Starting a new hobby in watercolor doesn't need to be daunting. Check out our guide to watercolor for beginners from Natalie Malan on the CreativeLive blog.

If you decide to purchase a budget-friendly watercolor set, you may be happier prewetting your colors with a spray bottle filled with water. Sometimes the less expensive colors need more water to get the colors flowing and give you a real watercolor consistency, so don’t be afraid to add lots of water at first if your paints appear opaque. Watercolors should have a transparent quality to them, so to make a lighter color all you need to do it add more water.

Paper towels or an old terry cloth rag are great for blotting wet brushes. And scraps of paper to test your colors on are always a good idea to have around while you are learning the ins and outs of mixing your colors with a new palette.

Starting a new hobby in watercolor doesn't need to be daunting. Check out our guide to watercolor for beginners from Natalie Malan on the CreativeLive blog.

Taping down your paper is a good idea to keep it flat as the paint dries. Watercolor paper likes to curl up and contort when it’s introduced to water. Using painters tape or masking tape usually works well. Make sure to leave it taped down until all the paint is completely dry. Flat paintings are much easier to frame and look more professional than a painting that is buckled from the water.

Round brushes are pretty versatile, but there are some nice budget friendly kits out now that come with a variety of shapes like this one from Ranger which includes a set of both rounds and flats.

Aren't these colors gorgeous? Check out our guide to watercolor for beginners from Natalie Malan on the CreativeLive blog.

Setting up your workspace is another key to success. Please note that this is a left-handed arrangement. Set up the paint and water to the opposite side of you if you are right-handed. An “L” shape usually works best with your paper in front of you, palette to the side with a paper towel below, a scrap of paper for testing colors before placing them on your painting, and two cups of water above the palette. One for clean water and one for dirty water is a pretty standard arrangement.

Starting a new hobby in watercolor doesn't need to be daunting. Check out our guide to watercolor for beginners from Natalie Malan on the CreativeLive blog.

Watercolor paper is another hugely important factor when it comes to watercolor. Arches cold press is an amazing surface to paint on; and an investment. Starting out with a pad of student grade paper to play around with and get comfortable painting on is a good idea at first. Strathmore makes a great student grade paper. Purchasing both is a great way to become familiar with the qualities of your paint, and how it reacts with the paper. If you are an intermediate painter, and had to choose between nicer pigments, or nicer paper, the paper would probably be the better investment.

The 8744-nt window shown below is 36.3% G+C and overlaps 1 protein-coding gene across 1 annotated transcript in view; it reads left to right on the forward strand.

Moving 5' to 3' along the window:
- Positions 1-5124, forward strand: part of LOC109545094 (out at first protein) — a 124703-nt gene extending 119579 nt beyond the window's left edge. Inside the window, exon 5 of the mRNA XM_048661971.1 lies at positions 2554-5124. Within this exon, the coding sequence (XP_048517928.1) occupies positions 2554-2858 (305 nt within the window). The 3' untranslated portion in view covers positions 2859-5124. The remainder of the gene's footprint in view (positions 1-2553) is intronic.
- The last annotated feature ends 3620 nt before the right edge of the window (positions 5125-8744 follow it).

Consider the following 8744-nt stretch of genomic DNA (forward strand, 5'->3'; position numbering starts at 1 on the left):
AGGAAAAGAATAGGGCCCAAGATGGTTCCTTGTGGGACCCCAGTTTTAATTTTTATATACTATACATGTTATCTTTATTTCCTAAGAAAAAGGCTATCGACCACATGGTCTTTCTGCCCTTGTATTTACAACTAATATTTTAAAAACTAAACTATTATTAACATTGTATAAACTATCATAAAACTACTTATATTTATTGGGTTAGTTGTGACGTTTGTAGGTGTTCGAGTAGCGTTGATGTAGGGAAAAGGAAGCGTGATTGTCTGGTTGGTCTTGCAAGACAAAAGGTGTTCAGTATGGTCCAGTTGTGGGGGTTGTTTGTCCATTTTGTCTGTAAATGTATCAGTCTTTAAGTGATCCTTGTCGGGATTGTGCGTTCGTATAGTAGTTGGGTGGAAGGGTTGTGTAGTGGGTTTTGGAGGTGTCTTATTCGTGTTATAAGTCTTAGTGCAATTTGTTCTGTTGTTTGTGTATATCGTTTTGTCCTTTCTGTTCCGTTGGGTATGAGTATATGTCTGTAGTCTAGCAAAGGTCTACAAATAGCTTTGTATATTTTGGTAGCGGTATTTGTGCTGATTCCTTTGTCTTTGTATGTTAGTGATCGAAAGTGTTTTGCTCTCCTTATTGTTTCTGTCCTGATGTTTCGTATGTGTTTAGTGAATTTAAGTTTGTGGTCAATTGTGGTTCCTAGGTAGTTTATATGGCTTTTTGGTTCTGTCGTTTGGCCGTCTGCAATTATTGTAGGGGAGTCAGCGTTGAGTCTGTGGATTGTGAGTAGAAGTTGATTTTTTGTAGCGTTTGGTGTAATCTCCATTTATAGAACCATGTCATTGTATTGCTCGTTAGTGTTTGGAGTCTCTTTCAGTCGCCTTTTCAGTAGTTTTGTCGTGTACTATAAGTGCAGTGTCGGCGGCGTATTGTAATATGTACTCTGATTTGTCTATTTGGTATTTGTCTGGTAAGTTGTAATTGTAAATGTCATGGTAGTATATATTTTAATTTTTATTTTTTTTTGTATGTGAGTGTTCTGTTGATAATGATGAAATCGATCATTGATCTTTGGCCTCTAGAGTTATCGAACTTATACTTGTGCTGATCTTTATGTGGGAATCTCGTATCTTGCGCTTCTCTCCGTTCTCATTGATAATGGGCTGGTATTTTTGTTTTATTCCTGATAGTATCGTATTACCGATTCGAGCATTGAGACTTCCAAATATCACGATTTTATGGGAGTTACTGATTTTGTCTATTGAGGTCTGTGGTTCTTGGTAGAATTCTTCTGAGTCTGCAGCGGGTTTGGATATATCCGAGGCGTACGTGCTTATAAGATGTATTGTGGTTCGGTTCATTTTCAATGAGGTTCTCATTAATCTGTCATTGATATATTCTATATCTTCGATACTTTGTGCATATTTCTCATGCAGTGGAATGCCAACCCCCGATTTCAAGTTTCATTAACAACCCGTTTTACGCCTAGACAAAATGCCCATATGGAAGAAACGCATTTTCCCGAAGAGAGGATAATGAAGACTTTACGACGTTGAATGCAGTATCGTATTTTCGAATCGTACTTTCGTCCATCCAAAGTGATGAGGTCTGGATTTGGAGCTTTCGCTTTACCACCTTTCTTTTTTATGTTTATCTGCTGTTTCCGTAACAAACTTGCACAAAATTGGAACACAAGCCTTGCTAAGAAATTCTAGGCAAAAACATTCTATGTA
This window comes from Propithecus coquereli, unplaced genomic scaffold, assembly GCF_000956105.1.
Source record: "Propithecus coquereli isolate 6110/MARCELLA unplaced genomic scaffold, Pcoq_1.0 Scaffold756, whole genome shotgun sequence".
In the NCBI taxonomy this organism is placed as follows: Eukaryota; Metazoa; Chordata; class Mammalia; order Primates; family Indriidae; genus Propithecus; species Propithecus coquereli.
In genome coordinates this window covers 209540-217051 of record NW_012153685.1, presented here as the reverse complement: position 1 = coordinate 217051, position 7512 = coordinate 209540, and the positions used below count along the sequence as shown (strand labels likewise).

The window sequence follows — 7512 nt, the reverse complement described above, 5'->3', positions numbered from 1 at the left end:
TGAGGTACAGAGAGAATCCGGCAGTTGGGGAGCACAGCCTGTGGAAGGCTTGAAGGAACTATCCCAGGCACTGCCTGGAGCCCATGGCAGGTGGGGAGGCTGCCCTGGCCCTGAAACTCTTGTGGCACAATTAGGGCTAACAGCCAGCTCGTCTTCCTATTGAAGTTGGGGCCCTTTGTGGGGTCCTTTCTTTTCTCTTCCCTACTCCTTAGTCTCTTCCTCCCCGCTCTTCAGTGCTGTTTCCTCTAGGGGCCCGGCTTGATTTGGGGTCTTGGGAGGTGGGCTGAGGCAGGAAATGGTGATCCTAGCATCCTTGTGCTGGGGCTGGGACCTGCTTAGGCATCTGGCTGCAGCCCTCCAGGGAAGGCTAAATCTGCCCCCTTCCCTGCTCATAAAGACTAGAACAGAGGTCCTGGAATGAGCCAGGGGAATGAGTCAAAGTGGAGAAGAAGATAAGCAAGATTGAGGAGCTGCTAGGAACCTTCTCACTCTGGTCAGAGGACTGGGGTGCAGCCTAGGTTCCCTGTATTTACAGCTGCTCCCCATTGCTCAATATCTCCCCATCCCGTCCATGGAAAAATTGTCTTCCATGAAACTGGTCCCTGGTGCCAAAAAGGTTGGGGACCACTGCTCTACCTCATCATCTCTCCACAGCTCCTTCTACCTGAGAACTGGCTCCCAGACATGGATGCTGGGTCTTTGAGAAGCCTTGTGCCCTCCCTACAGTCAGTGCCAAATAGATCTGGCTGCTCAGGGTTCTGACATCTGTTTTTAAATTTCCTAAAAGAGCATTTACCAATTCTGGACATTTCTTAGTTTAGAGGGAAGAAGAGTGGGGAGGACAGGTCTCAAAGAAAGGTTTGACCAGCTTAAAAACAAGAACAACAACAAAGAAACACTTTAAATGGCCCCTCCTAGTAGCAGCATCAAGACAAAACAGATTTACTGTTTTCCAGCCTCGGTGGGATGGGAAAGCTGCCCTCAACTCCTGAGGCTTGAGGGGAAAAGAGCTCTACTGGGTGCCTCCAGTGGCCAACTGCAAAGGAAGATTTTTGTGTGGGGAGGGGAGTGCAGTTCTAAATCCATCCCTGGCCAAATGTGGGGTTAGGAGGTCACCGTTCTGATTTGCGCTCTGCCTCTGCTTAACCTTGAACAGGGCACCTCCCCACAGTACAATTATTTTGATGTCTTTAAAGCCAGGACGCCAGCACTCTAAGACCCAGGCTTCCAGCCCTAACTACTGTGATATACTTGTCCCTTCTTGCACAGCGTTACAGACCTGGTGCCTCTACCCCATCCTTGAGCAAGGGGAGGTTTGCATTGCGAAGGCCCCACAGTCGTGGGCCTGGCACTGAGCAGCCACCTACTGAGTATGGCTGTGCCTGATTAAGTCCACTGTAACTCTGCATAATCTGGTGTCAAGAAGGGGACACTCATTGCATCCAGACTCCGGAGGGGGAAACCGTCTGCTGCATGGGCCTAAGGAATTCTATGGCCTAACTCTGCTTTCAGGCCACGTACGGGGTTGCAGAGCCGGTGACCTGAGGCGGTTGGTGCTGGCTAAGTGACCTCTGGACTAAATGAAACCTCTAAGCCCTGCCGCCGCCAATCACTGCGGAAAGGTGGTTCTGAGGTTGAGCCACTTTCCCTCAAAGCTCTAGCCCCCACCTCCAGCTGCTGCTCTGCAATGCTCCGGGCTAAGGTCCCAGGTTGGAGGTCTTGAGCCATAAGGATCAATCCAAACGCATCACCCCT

Some great resources include Periscope (@nataliemalan), Snap Chat and Instagram for simple video watercolor tutorials and tips – nataliemalan.com and the Facebook page: Natalie Malan Studio are other great resources as well. With these tips, you’ll discover how to be a watercolor artist in no time at all!


Start Working With Watercolors Today with Rhode Island School of Design instructor Mary Jane Begin. Learn More


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7 New Wedding & Portrait Photography Trends for 2019

7 New Wedding & Portrait Photography Trends for 2019

If there’s a single physical place to go to uncover the year’s portrait photography and wedding photography trends, it’s WPPI. The Wedding and Portrait Photographers International Conference takes over Las Vegas at the end of February, bringing photographers from budding new professionals to well-known creatives together in one place. The 2019 show has just wrapped up — but while the conference may be over, the event is still sparking ideas for creatives.

Photo: Ryan Schembri

From the winners of the 16×20 print competition to the lists of speakers and rising stars, WPPI 2019 offers a glimpse at the biggest trends in the industry. While factors like portrait lighting, lens choice, depth of field, and proper camera settings will always be essential, here are the creative trends spotted at this year’s WPPI.

Photographs that pay homage to paintings and traditional art

Several of the category winners more closely resemble traditional paintings than images from a digital camera. Using props, poses, and colors, photographers are bridging modern photography and classic artwork. Brooke Kasper’s second place fine art portrait uses a distinctive posing and props resembling a Renniasance painting; her third place teen portrait uses the dress of a classical painting. Some go beyond the pose and colors — Creative Live instructor and newborn photographer Kelly Brown’s second place family category image of a breastfeeding mother uses painterly textures. 

Photo: Kelly Brown